The course is free, a light supper will be served ($5 donation), and child care is available upon request. ALL ARE WELCOME! Register online at stpaulcathedral.org/whatis. Questions? Contact Colin at firstname.lastname@example.org, or 619-977-8173.
In the testimony below, high school student Ben Hulbert describes the welcome he felt as a youth member of the class.
What is an Episcopalian? is a great class. After hearing what a brilliant and enlightening experience my family had when they attended it when my brother was confirmed, I decided to at least make a solid attempt at attending the What Is An Episcopalian? classes, since I wanted to get confirmed. What I found was a truly unforgettable experience.
Confirmation for youth means attending the class and studying at home. A year prior, I had seen what my brother Gabe had done at home with my parents as a youth at the cathedral preparing for confirmation. I would watch from the staircase or ignore them, as I was busy with school. However, a small part of me wanted to participate in the prayer, contribute my own words to the discussion that, as least from what I saw, was more educational and fascinating than the schoolwork I was dreading to start.
I came into the St Paul’s community after years of attending Catholic school and church, which had left me feeling somewhat hostile towards religion. Plus, attending a class on a weeknight that wasn’t within the confines of school hours did not appeal to me in the least. Yet going to church and having only a slight clue about what the clergy were speaking about was also an emotion I did not wish to possess. As a result, my feeling of curiosity overtook my feeling of resentment and decided to attend the class.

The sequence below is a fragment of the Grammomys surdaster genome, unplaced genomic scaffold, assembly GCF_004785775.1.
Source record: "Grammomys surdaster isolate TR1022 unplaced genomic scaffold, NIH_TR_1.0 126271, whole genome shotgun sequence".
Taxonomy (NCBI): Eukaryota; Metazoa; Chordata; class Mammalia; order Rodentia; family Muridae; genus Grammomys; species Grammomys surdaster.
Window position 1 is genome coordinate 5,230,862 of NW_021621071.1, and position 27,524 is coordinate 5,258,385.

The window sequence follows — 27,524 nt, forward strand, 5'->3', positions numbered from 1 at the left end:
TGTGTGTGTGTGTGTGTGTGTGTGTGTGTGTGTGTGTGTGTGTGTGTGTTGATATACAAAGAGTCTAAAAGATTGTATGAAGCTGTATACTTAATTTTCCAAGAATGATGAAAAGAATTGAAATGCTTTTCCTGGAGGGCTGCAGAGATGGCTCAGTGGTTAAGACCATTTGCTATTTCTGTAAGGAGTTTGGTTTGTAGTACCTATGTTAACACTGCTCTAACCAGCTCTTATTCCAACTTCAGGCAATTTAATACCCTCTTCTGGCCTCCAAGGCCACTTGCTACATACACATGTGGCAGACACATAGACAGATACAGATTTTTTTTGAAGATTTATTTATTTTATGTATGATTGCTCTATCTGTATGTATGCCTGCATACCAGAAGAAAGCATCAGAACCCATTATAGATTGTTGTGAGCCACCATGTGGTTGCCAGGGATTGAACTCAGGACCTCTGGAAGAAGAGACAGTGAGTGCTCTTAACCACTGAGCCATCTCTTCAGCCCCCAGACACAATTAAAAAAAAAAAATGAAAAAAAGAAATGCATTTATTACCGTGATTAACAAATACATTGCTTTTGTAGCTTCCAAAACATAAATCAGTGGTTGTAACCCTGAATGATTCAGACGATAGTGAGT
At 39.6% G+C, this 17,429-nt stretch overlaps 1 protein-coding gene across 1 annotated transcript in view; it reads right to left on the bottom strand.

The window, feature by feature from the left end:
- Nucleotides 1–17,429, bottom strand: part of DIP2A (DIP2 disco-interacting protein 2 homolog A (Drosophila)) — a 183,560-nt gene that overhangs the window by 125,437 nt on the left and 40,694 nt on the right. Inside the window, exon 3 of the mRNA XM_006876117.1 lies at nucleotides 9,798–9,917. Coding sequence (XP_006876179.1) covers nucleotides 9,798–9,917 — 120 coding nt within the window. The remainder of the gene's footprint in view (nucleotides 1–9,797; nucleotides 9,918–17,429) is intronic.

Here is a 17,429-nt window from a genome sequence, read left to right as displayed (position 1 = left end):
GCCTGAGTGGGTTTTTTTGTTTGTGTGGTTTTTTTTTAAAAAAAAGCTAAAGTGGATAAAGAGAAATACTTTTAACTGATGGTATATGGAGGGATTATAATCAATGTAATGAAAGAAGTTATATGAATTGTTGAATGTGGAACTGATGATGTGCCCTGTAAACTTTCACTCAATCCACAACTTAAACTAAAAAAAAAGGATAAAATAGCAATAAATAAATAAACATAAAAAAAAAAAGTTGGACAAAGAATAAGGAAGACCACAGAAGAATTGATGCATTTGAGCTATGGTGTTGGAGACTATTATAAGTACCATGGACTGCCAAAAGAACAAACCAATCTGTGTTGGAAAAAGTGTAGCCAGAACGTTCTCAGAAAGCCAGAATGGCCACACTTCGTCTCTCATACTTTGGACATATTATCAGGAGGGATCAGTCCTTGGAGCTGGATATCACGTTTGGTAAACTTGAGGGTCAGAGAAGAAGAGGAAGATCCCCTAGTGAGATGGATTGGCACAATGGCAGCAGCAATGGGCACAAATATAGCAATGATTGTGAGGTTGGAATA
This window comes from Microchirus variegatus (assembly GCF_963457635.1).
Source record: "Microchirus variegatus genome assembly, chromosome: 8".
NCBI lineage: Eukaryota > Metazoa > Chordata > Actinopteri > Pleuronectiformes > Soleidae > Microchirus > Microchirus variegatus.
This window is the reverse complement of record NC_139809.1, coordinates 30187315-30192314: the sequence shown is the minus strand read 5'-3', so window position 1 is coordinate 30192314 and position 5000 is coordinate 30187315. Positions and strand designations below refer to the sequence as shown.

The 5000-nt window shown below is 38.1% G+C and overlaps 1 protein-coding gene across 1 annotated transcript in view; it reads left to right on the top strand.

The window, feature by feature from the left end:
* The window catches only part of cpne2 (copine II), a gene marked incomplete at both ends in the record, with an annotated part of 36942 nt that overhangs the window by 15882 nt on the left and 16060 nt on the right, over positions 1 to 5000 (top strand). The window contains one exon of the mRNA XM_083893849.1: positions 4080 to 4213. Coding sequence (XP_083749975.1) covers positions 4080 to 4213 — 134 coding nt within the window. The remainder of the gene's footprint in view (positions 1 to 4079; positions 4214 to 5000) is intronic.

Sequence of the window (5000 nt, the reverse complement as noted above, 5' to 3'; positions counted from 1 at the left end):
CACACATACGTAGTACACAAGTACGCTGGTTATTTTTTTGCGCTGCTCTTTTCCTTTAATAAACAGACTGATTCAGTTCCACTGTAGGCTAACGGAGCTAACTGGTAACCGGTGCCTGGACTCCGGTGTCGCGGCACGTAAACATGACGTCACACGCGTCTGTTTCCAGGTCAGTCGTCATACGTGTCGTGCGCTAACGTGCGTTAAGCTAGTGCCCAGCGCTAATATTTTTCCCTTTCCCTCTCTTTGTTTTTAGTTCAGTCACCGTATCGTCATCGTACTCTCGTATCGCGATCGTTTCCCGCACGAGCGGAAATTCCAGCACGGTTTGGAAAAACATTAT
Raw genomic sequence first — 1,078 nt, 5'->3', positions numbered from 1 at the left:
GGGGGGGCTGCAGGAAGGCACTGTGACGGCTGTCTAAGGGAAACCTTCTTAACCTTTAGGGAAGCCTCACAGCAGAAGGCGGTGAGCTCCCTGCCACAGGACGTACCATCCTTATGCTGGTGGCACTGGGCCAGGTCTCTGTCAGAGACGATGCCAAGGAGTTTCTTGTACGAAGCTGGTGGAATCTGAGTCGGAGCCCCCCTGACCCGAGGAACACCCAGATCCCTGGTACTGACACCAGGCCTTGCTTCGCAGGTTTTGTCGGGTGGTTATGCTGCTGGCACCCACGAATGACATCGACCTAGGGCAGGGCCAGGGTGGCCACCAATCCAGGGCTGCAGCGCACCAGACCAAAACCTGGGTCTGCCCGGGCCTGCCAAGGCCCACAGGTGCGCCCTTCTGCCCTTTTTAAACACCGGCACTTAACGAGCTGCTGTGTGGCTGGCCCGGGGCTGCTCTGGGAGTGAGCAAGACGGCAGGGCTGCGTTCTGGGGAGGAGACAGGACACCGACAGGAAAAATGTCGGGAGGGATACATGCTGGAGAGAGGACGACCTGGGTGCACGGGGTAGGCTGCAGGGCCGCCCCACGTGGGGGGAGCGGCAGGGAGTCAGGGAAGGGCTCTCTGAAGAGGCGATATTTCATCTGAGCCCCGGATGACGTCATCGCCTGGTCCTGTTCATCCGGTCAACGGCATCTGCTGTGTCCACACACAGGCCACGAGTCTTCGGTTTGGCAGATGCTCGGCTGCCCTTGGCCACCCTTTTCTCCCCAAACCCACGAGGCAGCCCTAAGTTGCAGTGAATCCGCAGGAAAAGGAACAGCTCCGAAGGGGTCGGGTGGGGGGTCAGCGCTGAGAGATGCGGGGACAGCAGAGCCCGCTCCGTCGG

In the environment of the What is an Episcopalian? class, no one judges. So long as you love God, accept Him into your heart, and are respectful of the people you sit next to, no one will reject your presence, criticize your beliefs or ostracize you as an outsider.
As accepting as they were, I am a person who prefers more one-on-one contact when learning something new. To compromise, after about half of each class, Christine D’Amico, the youth minister at St. Paul’s, educated me on all the lessons and history that was being discussed in the room right down the stairs. We reviewed the exact same text as the adults did, but in a more personal setting.
During one of the classes, the clergy ran a mock service where all the attendees were able experience first hand what being on the altar is like. This occasion inspired me to become a thurifer, the handler of incense. I trained in the summer to become a thurifer and I enjoy it now.
Retreating to the upstairs room for private secession with Christine did not stop me from enjoying the great food for only $5 that is part of the What is an Episcopalian? class—and yes, you could come back for seconds.
During the class I was inspired to get more involved in the Diocesan Youth program, as well as our own Youth program. I attended the Diocesan convention and a youth retreat for a weekend. I am excited to go to the Episcopal Youth Event in Philadelphia this summer.
What is an Episcopalian? is a great class I would recommend for youth and adults alike.